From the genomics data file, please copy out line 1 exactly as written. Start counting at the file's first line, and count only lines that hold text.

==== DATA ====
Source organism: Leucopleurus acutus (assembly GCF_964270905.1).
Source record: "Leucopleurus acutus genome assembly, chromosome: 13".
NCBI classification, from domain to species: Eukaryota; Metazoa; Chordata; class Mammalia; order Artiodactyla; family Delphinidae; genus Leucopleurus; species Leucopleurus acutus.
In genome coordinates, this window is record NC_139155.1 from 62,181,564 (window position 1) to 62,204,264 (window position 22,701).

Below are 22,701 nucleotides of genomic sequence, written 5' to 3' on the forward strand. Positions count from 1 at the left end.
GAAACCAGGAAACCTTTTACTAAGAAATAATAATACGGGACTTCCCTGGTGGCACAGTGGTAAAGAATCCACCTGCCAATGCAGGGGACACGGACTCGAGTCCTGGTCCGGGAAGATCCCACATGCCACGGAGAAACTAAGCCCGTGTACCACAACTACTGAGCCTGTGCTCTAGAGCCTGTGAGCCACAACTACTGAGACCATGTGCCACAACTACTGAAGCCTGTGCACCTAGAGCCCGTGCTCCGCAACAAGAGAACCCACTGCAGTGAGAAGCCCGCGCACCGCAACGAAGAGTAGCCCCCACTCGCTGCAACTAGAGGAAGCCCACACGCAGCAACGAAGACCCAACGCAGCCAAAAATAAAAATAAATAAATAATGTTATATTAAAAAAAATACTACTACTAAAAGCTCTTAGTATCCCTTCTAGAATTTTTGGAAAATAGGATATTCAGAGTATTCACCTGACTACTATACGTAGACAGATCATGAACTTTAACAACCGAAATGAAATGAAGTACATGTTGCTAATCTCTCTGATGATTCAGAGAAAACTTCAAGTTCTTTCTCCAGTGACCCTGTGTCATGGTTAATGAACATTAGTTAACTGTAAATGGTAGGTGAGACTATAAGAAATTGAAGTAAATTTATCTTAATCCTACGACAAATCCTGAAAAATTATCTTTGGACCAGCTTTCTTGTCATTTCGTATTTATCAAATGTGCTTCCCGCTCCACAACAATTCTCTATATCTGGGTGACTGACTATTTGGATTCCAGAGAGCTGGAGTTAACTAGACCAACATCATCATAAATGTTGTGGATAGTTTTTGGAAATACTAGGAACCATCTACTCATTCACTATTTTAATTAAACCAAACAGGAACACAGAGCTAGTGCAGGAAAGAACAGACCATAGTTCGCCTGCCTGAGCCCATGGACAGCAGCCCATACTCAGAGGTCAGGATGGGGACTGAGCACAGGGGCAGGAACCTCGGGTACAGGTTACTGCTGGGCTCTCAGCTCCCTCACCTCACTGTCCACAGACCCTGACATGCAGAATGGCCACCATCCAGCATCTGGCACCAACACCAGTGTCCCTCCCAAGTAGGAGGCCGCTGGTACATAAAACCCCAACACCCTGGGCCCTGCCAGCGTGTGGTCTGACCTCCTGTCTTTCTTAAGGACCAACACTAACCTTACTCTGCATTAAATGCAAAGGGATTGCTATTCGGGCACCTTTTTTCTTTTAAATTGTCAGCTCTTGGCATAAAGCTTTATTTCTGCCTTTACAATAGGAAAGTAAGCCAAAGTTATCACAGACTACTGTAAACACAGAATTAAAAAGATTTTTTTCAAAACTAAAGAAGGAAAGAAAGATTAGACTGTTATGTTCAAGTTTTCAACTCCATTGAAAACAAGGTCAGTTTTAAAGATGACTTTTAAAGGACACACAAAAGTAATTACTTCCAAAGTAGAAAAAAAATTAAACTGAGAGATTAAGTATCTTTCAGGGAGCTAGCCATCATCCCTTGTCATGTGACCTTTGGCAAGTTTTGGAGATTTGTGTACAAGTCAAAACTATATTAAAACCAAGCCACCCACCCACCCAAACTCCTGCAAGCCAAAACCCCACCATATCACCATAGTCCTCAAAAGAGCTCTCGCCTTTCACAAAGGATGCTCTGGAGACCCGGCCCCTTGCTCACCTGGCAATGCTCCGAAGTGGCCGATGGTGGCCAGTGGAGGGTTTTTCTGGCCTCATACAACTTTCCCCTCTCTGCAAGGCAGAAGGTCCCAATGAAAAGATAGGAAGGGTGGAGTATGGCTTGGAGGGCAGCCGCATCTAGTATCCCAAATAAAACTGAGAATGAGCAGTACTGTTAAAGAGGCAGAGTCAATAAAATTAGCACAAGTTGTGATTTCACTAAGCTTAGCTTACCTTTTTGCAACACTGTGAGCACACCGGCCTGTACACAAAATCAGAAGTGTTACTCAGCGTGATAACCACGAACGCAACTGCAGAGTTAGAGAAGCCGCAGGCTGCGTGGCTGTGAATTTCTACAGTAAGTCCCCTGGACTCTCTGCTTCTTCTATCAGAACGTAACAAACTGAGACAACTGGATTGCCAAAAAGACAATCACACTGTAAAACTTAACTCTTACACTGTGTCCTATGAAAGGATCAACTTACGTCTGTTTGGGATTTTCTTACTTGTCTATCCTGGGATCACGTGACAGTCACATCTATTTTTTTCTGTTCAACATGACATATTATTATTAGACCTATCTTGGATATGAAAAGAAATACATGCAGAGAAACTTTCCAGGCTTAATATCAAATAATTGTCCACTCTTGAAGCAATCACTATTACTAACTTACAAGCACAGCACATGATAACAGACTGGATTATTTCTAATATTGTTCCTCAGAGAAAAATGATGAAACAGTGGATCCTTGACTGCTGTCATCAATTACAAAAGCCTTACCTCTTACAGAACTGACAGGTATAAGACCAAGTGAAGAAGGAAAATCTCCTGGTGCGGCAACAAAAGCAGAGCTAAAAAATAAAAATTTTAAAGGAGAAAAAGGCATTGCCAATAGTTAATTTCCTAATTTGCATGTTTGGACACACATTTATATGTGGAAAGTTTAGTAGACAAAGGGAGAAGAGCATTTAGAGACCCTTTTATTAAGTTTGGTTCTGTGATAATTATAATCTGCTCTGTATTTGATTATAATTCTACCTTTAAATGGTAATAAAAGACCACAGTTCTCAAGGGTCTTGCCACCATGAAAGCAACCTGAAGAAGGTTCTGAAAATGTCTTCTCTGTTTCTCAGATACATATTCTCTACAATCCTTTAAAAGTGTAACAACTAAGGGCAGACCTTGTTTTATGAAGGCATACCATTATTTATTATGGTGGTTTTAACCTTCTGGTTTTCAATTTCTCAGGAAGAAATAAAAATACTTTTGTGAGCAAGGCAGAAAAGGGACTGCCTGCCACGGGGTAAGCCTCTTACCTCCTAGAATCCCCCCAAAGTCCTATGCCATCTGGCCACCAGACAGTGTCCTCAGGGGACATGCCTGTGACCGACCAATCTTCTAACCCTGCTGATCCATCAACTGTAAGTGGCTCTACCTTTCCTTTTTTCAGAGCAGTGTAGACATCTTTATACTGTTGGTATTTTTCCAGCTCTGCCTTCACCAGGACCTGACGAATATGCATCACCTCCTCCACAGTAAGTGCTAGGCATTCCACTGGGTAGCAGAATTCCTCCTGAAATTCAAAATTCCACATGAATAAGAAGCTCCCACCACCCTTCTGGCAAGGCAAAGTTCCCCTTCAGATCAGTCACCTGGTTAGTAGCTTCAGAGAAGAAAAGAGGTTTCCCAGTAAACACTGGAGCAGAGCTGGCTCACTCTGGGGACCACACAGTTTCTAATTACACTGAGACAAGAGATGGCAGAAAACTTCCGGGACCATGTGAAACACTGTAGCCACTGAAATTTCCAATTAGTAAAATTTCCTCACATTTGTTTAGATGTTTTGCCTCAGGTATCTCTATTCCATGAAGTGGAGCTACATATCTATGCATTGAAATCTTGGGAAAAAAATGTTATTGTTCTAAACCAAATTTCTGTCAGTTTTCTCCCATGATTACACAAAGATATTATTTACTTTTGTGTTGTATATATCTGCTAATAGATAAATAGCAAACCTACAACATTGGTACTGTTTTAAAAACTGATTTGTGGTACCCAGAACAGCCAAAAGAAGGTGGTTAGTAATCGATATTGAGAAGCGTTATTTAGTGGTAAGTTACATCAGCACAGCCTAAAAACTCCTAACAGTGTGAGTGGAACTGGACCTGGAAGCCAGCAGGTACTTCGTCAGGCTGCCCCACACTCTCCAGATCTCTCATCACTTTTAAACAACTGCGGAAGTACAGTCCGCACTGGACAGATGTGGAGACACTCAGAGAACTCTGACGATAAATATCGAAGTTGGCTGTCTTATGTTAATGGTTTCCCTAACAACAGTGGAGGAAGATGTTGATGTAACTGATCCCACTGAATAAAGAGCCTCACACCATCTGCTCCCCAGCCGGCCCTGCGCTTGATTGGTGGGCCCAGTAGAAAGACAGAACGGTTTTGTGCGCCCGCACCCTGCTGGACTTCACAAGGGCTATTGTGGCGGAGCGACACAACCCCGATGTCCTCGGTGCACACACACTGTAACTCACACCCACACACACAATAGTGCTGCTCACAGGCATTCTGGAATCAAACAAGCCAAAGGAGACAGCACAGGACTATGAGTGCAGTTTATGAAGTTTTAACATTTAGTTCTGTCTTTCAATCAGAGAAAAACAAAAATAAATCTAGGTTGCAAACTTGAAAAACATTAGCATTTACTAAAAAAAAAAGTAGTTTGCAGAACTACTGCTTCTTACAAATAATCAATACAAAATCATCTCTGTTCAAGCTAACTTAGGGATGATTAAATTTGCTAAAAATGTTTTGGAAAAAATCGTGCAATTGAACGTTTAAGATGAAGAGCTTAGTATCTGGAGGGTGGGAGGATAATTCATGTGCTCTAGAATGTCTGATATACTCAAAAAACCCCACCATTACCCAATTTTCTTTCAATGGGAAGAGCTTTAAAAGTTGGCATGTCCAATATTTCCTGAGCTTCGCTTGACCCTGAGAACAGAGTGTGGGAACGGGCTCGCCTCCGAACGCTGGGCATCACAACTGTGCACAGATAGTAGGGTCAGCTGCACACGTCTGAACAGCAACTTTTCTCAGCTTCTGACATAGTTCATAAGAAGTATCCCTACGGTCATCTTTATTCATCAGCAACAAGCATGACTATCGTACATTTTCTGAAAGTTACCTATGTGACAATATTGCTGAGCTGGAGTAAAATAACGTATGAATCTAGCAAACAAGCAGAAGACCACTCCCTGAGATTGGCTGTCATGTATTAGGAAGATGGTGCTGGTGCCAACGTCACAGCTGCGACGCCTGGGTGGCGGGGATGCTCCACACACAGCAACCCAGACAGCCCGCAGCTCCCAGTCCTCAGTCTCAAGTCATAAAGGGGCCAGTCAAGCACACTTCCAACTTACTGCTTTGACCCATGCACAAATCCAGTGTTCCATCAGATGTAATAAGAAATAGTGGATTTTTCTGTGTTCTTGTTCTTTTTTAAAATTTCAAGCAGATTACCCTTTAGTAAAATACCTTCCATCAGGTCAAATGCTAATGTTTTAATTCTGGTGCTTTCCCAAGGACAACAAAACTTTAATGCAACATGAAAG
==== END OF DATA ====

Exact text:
Source organism: Leucopleurus acutus (assembly GCF_964270905.1).